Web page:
Telling someone you love Babylon 5 is a powerful admission, since to the uninitiated, the show is nearly indefensible. Only “those people” are fans of Babylon 5; there are no casual fans of B5.
I remember first seeing it in passing, or maybe just the “next time…on BABYLON 5!” – possibly in late afternoons amid Highlander reruns, and perhaps the primary memory I had of glimpsing into that universe was a hearty “what the fuck?”
A slice of Babylon 5 is a bizarre and disorienting thing – absurd costuming and set design, paired with an overwrought, synthy score – like some sort of space-elf battle music – and the sense that every character on the show is standing with their finger over “the button.” It’s fucking intense. It looked a little too intense for me, at the time, and frankly, it just seemed a little silly. So I…ahem…just went ahead and watched the rest of whatever Highlander or Star Trek TNG episode I had on without giving it a lot of thought.
But alas, I did in fact watch it, many years later, in its entirety, over the course of about a month or two. Five seasons. Twenty two episodes per season. Several feature length movies. All of it. My entire life became watching that show, and everything else was just the stuff I was doing until I was able to begin watching the show some more. I can’t even imagine how devotees managed watching the original releases, a week between episodes, months between seasons. It barely seems fair.
And this is a hard thing to explain to someone who’s just seen anywhere between five seconds and ten or so episodes. Here’s why:
Acting – the acting isn’t universally bad, and in fact some of the actors are quite good. But a lot of it is almost painful to watch. Theatrical would be one way to describe it. Completely ridiculous would be another way. There aren’t many well-known faces, and I’m not sure anyone on the show even looks like a television star. Certainly that was never a barrier for Star Trek, but there is definitely an “also-ran” quality to the people up on the screen. The B team. The main character of the show in the 1st season is perhaps the biggest culprit.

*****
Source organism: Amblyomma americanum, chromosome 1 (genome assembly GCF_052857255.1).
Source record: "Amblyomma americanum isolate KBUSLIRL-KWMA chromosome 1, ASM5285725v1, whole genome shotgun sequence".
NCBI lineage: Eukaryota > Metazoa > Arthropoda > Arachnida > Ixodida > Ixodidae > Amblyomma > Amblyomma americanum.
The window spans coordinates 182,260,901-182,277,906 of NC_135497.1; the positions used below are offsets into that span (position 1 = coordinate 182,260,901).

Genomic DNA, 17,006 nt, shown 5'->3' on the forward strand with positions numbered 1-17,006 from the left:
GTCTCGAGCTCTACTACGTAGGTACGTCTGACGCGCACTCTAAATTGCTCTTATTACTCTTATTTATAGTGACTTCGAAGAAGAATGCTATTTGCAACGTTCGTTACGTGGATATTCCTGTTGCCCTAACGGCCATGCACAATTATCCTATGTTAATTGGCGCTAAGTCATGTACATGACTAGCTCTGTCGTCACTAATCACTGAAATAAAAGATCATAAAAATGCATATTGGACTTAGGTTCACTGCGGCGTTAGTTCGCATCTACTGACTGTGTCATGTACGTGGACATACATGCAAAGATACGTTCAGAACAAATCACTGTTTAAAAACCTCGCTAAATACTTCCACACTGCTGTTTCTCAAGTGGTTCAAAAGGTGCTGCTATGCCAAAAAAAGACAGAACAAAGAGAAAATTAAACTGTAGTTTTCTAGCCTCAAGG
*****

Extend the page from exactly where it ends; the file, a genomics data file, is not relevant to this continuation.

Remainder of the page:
Writing – the dialogue is completely over the top at almost all times. The sense of humor in the show is also very flat, though it grows on you. That combination of stilted, theatrical talkity-talk and goofy jokes makes the show seem like the most aggressively uncool thing that has ever been on television. That’s a strong statement. It is also an accurate statement.
Effects – this was the first show to utilize digital for all of its visual effects, and it shows, and it’s not necessarily a virtue. Time has not been kind to the effects on B5.
Set Design and Costuming – They really went for it. There’s the joke that aliens on Star Trek are all basically humans with some altered coloring or slight differences in their bone structure. That’s really true, but trying to really alien-ify your characters can lead to some pretty ridiculous looking things. And then of course the early 90’s set designs, which couldn’t have possibly seemed stylish even at the time, are truly awful now. The future that B5 would posit is faux-painted. Everywhere.